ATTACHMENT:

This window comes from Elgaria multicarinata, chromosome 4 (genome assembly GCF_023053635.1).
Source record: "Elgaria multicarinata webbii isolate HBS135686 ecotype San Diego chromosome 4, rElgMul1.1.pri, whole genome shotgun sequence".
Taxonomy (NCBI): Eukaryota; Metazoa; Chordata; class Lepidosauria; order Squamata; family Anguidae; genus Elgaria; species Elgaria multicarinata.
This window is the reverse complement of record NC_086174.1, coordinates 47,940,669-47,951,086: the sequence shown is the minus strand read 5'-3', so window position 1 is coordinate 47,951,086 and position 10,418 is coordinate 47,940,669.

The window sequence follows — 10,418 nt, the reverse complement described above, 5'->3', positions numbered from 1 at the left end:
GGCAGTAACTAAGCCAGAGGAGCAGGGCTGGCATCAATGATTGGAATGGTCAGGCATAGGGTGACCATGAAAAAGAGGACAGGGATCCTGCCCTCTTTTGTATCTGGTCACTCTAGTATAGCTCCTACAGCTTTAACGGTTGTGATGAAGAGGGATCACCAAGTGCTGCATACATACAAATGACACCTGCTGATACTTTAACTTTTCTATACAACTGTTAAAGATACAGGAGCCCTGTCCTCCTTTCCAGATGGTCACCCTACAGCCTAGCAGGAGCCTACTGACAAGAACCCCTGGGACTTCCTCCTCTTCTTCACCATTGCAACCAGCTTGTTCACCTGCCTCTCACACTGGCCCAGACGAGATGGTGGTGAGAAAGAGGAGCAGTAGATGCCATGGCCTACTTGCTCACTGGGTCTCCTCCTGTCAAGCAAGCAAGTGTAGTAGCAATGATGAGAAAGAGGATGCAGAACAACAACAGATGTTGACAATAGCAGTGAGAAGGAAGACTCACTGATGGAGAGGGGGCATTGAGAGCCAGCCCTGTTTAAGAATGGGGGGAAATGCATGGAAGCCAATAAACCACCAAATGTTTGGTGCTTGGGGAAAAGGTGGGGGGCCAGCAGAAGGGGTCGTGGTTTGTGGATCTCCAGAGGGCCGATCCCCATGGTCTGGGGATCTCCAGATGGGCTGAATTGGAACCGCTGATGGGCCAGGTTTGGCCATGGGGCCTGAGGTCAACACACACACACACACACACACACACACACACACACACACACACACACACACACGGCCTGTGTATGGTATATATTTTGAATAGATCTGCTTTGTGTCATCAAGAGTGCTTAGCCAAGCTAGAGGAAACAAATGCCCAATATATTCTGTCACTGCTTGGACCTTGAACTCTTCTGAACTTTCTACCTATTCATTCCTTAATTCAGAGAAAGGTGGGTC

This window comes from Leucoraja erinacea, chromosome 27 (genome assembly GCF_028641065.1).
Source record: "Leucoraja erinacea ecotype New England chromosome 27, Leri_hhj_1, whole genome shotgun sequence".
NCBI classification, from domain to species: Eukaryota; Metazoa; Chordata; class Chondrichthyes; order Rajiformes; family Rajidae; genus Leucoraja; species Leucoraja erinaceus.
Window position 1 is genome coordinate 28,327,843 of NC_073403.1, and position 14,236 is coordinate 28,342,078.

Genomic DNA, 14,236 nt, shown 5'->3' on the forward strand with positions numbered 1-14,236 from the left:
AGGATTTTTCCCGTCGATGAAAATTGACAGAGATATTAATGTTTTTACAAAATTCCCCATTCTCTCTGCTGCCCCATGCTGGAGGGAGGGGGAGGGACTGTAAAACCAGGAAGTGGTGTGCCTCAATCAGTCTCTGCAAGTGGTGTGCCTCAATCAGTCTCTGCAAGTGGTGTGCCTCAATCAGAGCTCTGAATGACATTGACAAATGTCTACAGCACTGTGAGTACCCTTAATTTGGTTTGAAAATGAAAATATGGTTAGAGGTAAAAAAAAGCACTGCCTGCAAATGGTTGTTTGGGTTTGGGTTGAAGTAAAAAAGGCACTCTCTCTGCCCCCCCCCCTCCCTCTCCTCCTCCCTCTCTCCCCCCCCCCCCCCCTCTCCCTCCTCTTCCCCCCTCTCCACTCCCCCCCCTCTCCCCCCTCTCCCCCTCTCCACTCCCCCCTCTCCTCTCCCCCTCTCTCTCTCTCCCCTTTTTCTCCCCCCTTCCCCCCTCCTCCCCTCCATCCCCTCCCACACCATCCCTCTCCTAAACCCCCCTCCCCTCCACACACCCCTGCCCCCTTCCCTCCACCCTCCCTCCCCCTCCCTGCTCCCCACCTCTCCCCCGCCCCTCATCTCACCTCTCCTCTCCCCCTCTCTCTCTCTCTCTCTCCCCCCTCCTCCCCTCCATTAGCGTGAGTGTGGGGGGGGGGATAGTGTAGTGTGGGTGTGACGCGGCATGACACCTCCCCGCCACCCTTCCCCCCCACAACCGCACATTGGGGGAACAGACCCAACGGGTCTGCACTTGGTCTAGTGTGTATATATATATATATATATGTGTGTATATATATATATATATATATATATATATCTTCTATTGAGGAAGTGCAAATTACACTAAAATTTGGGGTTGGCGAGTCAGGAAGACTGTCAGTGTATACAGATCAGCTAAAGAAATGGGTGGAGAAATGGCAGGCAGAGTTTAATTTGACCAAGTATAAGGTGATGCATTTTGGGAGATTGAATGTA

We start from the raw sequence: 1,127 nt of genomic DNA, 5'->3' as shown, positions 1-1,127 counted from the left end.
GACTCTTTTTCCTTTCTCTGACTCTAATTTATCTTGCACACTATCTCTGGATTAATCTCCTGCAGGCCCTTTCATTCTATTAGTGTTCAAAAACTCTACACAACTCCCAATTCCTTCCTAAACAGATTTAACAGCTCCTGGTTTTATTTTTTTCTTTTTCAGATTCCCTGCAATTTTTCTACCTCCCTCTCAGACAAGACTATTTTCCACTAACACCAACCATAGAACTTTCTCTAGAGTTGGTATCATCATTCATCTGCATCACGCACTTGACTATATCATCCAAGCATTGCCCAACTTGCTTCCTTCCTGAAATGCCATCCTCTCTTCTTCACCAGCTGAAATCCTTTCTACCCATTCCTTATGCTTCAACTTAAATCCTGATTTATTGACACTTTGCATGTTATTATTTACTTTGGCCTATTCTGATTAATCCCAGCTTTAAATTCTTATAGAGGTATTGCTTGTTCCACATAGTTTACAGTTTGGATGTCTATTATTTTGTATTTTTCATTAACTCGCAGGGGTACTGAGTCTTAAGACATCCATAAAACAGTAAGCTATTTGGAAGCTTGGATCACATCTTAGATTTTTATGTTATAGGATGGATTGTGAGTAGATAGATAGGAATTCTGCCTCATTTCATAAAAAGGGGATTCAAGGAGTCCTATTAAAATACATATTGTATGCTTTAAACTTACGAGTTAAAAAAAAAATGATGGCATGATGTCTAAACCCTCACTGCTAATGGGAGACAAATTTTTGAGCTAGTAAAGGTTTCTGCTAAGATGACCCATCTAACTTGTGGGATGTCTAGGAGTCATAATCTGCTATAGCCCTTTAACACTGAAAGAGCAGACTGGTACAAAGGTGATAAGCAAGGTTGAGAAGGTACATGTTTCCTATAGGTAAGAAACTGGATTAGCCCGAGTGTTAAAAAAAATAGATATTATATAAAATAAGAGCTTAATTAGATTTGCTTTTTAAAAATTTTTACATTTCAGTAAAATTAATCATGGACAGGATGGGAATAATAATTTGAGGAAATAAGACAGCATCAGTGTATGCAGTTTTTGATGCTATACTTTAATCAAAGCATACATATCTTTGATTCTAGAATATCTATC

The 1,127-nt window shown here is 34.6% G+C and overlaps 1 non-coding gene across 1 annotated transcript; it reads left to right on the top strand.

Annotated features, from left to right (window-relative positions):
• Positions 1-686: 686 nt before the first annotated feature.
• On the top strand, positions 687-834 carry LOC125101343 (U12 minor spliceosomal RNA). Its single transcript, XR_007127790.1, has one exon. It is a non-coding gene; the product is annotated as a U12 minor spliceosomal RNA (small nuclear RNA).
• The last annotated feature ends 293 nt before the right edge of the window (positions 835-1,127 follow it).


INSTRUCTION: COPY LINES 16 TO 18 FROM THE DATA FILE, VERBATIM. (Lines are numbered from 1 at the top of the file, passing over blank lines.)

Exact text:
Annotated features, from left to right (window-relative positions):
• Positions 1-686: 686 nt before the first annotated feature.
• On the top strand, positions 687-834 carry LOC125101343 (U12 minor spliceosomal RNA). Its single transcript, XR_007127790.1, has one exon. It is a non-coding gene; the product is annotated as a U12 minor spliceosomal RNA (small nuclear RNA).